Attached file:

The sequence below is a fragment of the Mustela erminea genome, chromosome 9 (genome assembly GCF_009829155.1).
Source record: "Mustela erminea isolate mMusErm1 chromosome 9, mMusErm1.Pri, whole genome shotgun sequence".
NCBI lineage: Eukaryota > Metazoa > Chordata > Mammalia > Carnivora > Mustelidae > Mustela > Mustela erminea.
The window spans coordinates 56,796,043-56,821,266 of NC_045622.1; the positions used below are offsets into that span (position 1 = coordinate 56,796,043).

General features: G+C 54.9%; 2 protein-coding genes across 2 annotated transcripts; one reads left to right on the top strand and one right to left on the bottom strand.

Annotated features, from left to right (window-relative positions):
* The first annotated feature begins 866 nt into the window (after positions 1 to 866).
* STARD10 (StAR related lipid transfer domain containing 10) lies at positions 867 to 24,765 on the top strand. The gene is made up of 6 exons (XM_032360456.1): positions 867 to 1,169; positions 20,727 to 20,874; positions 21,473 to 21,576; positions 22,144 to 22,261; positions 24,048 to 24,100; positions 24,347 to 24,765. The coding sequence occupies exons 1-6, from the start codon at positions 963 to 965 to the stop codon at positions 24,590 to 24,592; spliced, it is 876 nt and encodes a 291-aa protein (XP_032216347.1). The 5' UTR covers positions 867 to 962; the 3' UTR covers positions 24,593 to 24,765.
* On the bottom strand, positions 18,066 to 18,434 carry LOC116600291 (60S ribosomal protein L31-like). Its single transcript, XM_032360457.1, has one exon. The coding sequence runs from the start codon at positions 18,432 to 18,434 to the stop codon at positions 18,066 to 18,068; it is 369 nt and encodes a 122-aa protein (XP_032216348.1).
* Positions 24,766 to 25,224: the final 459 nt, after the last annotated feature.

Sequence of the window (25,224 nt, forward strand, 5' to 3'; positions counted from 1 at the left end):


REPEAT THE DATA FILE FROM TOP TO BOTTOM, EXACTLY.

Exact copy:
The sequence below is a fragment of the Mustela erminea genome, chromosome 9 (genome assembly GCF_009829155.1).
Source record: "Mustela erminea isolate mMusErm1 chromosome 9, mMusErm1.Pri, whole genome shotgun sequence".
NCBI lineage: Eukaryota > Metazoa > Chordata > Mammalia > Carnivora > Mustelidae > Mustela > Mustela erminea.
The window spans coordinates 56,796,043-56,821,266 of NC_045622.1; the positions used below are offsets into that span (position 1 = coordinate 56,796,043).

General features: G+C 54.9%; 2 protein-coding genes across 2 annotated transcripts; one reads left to right on the top strand and one right to left on the bottom strand.

Annotated features, from left to right (window-relative positions):
* The first annotated feature begins 866 nt into the window (after positions 1 to 866).
* STARD10 (StAR related lipid transfer domain containing 10) lies at positions 867 to 24,765 on the top strand. The gene is made up of 6 exons (XM_032360456.1): positions 867 to 1,169; positions 20,727 to 20,874; positions 21,473 to 21,576; positions 22,144 to 22,261; positions 24,048 to 24,100; positions 24,347 to 24,765. The coding sequence occupies exons 1-6, from the start codon at positions 963 to 965 to the stop codon at positions 24,590 to 24,592; spliced, it is 876 nt and encodes a 291-aa protein (XP_032216347.1). The 5' UTR covers positions 867 to 962; the 3' UTR covers positions 24,593 to 24,765.
* On the bottom strand, positions 18,066 to 18,434 carry LOC116600291 (60S ribosomal protein L31-like). Its single transcript, XM_032360457.1, has one exon. The coding sequence runs from the start codon at positions 18,432 to 18,434 to the stop codon at positions 18,066 to 18,068; it is 369 nt and encodes a 122-aa protein (XP_032216348.1).
* Positions 24,766 to 25,224: the final 459 nt, after the last annotated feature.

Sequence of the window (25,224 nt, forward strand, 5' to 3'; positions counted from 1 at the left end):